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From Markus Kohler <>
Subject Re: Client side optimizations
Date Tue, 01 Dec 2009 11:32:01 GMT
Hi Anne,
That's good news.
Yes I agree, and I even said myself, that we should probably wait, but I
just couldn't resist to try out the newest version of that tool ;-)

I have no clue, which company you could mean :-]


"The best way to predict the future is to invent it" -- Alan Kay

On Tue, Dec 1, 2009 at 10:28 AM, Anne Kathrine Petter√łe <> wrote:

> The new UI only has one CSS file.
> I think we should wait with doing client side checks until the new UI is
> up.
> The current UI was only supposed to be there for a short while. The one we
> had before that couldn't be committed to Apache because of IP-issues with a
> certain large company which shall remain unnamed :->
> /Anne
> On 1. des. 2009, at 08.45, Richard Hirsch wrote:
>  I'm hoping that during the new creation of the new UI, we can combine
>> many of these smaller css.
>> Right now we are using the "yuicompressor-maven-plugin" during the
>> build process.
>> D.
>> On Tue, Dec 1, 2009 at 12:10 AM, Markus Kohler <>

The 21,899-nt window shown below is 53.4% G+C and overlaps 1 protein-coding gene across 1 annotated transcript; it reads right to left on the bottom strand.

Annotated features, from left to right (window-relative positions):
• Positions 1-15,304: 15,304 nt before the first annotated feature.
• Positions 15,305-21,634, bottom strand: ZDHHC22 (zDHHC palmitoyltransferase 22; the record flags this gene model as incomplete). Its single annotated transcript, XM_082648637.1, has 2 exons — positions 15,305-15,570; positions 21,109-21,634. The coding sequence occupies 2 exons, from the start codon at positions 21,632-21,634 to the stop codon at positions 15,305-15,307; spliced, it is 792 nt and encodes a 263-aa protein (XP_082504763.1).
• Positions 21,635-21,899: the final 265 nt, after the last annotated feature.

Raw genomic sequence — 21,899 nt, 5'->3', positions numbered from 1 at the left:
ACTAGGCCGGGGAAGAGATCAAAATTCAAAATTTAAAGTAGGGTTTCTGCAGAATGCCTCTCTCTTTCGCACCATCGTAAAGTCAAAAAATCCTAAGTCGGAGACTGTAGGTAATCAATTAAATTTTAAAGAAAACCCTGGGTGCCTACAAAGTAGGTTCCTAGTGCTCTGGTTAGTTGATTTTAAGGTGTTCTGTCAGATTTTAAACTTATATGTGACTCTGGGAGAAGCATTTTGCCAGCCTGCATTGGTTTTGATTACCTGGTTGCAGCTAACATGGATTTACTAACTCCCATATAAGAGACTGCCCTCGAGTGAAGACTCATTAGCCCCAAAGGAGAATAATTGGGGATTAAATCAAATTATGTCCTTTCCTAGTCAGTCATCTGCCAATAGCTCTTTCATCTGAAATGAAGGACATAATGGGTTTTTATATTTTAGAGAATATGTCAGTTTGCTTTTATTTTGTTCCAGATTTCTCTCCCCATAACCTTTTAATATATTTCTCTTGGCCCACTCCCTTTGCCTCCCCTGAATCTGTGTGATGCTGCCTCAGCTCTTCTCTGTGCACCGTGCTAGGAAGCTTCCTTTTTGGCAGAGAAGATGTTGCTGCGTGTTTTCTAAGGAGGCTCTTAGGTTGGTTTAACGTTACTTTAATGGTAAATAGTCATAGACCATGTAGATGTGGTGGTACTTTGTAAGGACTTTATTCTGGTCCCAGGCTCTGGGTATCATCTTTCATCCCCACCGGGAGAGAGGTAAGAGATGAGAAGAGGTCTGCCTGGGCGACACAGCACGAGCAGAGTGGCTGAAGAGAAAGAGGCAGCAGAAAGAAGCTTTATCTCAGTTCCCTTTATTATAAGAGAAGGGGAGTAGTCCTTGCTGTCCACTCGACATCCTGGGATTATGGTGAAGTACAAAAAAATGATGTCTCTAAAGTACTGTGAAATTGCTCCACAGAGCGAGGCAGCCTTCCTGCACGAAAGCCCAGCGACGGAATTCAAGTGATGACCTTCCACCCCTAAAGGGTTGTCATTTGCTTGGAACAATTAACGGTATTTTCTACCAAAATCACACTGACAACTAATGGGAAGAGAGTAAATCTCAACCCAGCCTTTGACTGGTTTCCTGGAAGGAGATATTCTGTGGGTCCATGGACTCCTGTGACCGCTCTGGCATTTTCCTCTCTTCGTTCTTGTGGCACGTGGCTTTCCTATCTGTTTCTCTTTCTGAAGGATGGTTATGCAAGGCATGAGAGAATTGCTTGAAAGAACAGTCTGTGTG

>> wrote:
>>> Hi all,
>>> Steve Souders web performance evangelist at Google  claimed in his book
>>> (and
>>> elsewhere) that 80% of the time it takes for a web page to load, is on
>>> the
>>> client side. Also I do not agree 100%, I think he has a point.
>>> I did a quick check with PageSpeed (
>>> and it seems we
>>> have
>>> some low hanging fruits to pick. PageSpeed is an amazing Firefox plugin
>>> and
>>> I can only recommend you to run it by yourself as well. It's very
>>> enlightening. I can also send a report to Dick if needed.
>>> It seems esme does not compress all the files it could (and should
>>> compress).
>>> I think compression for static files such as css. has to be configured in
>>> Jetty somewhere, but how does Lift handle compression?
>>> Other improvements could be made be merging several small css file, and
>>> by
>>> running a Javascript compressor.
>>> The newest PageSpeed has support for "Clojure" googles new fancy
>>> javascript
>>> compressor. I wonder how difficult it would be to  put a JS compressor
>>> into
>>> the Build process. Anyone has an idea?
>>> Regards,
>>> Markus
>>> "The best way to predict the future is to invent it" -- Alan Kay

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